By Beverly Isla
For expectant mothers, delivering a healthy child is their number one priority. Being healthy for your unborn during the 9 months is one journey, but crossing the finish line with labour and delivery is another. During pregnancy and delivery, there are many great options an expectant mother has, to ensure she and baby will be well taken care of.
For some, going to the regular routine appointments with the doctor is enough. For others, they want that extra support from other professionals such as a Doula or Midwife and a Homeopath that can make up a great team for an expectant mother.
So how can each professional help?
A Doula is a non-medical person that provides the expectant mother with emotional and practical support before, during and after birth. For example, a Doula can speak to the doctor on behalf of the mother who is stressed during delivery, or they can also help a family with the newborn.
A Midwife is a healthcare professional whose primary role is to provide clinical support during labour and delivery. She can perform the same pre-natal examinations as doctors including laboratory and diagnostics.
A Homeopath is a trained professional who can treat most medical conditions. In fact, Homeopathic remedies are gentle and effective for an expectant mother and the unborn babe.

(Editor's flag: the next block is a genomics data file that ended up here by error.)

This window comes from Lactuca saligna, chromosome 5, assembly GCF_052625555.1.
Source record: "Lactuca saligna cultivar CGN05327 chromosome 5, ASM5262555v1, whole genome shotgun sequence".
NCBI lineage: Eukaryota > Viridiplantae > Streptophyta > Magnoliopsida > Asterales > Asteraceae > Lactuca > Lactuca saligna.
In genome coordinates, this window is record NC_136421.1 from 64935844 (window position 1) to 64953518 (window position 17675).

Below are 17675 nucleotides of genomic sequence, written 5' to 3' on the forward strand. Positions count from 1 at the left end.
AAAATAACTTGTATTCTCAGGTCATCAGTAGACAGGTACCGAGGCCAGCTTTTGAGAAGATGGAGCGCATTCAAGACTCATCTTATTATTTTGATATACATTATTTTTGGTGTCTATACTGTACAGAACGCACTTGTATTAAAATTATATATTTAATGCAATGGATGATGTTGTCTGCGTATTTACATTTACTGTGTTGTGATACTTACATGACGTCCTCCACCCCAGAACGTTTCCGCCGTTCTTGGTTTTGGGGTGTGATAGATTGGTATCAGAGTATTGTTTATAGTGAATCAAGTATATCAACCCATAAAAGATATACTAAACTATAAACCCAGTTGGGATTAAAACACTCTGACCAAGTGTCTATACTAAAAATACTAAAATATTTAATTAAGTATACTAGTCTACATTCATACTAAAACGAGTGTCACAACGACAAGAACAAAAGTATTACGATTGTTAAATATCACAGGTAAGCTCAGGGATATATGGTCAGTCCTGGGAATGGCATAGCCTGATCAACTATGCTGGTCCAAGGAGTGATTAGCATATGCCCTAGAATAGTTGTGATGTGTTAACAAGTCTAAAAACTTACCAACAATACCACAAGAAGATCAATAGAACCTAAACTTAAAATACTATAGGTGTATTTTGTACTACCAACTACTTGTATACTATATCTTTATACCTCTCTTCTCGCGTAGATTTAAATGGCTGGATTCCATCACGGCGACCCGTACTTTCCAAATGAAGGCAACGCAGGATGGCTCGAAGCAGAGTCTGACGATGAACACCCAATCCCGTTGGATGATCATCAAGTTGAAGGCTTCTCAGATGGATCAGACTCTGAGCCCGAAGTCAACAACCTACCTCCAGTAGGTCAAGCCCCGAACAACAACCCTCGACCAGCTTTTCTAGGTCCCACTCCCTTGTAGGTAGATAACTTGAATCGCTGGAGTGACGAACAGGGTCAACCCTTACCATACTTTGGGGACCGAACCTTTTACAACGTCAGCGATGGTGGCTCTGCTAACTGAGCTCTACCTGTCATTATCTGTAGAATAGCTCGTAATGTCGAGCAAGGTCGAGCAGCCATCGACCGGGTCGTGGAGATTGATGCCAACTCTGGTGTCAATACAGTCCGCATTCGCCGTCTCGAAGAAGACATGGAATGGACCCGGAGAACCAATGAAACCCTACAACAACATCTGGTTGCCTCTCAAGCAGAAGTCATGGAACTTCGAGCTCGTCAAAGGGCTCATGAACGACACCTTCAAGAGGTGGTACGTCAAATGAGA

Despite the fact that Homeopathy is a complete medical system on its own, pregnancy can also be a focus to a Homeopath. Homeopathic remedies can: transform the mother’s mood/perspective during labour, help decrease labour pains, breeches, stalled births, increase recovery time etc., and go on to effectively treat all the typical childhood illnesses that are encountered as the child grows up.
Having the above professionals can help expectant mothers address any emotional moments where they feel panic, uncertainty,or fear about their experience or circumstance, in addition to the physical symptoms that come with pregnancy.
The benefits of having a team such as above include:
· Less chances of labour complications
· Treatment for labour complications
· Physical support during recovery
· Possible shorter labour times
· Emotional support before, during and after